Editorial | Did Mr Trump learn anything in Hanoi?
The collapse of the Hanoi summit between Donald Trump and Kim Jong-un may have been, in the circumstance, the best outcome for the US president as well as an important lesson in his climb up the curve of international diplomacy. He may have finally learnt something about the art of the deal in global negotiations: that the best ones are not usually struck by leaders at gala events under shimmering lights. They are usually the outcome of hard-scrabble give and take by competent professionals. This is the fact that Mr Trump failed to understand when he headed to Vietnam to meet Mr Kim, North Korea’s Stalinist leader’s hoping to reach a deal for the denuclearisation of the Korean Peninsula.
No common interpretation
At the most basic, there was clearly no common interpretation between the North Koreans and the Americans of the concept. As was the case when both men met in Singapore last June, Mr Trump, in keeping with his egocentric conceit, believed that once he was together with Mr Kim in a room, the South Korean leader would be quickly persuaded to jettison his nuclear arsenal. At this point, notions such as a complete, verifiable, irreversible denuclearisation, pushed by the hard-line establishment, would hardly matter.
Mr Kim, it appears, playing the narcissism of the American president, flattered Mr Trump into this belief but perhaps assumed that given Mr Trump’s wish for a deal, he’d probably accept anything on the table, once it was appropriately packaged, even if it had to be sold as something more than it was. Neither man really understood the other, or, more important, especially for Mr Trump, the context of the Hanoi summit.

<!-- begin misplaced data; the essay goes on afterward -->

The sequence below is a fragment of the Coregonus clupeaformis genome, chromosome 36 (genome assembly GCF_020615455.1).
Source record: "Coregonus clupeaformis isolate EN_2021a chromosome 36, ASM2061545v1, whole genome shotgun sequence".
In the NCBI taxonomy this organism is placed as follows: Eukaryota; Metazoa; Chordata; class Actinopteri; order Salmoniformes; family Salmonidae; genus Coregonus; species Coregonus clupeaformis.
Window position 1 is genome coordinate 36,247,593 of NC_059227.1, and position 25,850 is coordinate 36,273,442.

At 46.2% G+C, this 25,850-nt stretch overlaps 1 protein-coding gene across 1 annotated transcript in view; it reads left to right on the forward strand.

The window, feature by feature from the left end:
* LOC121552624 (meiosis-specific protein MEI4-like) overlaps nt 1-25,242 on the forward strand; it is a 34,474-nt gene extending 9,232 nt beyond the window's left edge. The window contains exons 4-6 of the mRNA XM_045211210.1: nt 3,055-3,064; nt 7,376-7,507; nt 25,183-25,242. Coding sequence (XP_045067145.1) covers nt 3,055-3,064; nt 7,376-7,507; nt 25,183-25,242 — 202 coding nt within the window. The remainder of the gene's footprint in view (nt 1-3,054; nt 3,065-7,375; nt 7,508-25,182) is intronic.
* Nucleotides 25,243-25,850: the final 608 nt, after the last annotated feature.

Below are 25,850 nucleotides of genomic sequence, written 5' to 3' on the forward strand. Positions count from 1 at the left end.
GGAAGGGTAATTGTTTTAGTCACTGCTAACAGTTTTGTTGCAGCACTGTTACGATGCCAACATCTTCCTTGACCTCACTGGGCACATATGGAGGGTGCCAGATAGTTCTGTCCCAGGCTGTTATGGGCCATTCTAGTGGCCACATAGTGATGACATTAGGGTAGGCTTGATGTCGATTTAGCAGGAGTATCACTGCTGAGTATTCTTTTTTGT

The president has suffered swathes of domestic political defeats, including the loss of Congress in the midterm elections, his forced concessions over border-wall funding after the government shutdown, and the awkward revelations and convictions of allies, stemming from Robert Mueller’s investigation in alleged Russian meddling, in support of Mr Trump’s candidacy, in the presidential election. But more critically, on the eve of the Hanoi summit, Michael Cohen, Mr Trump’s former-Mr-Fix-It-now-turned-enemy, was giving damning evidence about his ex-boss before a congressional committee.
In the circumstance, it would have been difficult for President Trump to bluster his way around any nuclear deal with Mr Kim that the political establishment deemed to be adequate.
Eight months ago, Mr Trump heralded North Korea’s decision to halt nuclear testing in exchange for which the Americans stopped war games with South Korea as a “very, very comprehensive” agreement that would lead to denuclearisation despite the arrangement’s lack of detail or substance.
In Hanoi this week, according to Mr Trump, Mr Kim offered to shut down his Yongbyon nuclear complex, the country’s largest and oldest, for which the Americans would lift economic sanctions. But the Americans insisted that other sites had to be part of any deal, including some, the president suggested, unearthed by US intelligence.
“It was about sanctions, basically,” Mr Trump said at a news conference. “They wanted sanctions lifted in their entirety, and we couldn’t do that … . Sometimes you have to walk away, and this was one of those times.”
In other words, no deal would be better than what, from the American perspective, would be a bad deal. Having been drawn from the brink, Mr Trump may have made a good call for America. But he mightn’t have been there if he had employed less hubris and more thought and had appreciated the fact that diplomacy is not conducted on whim, but with hard work.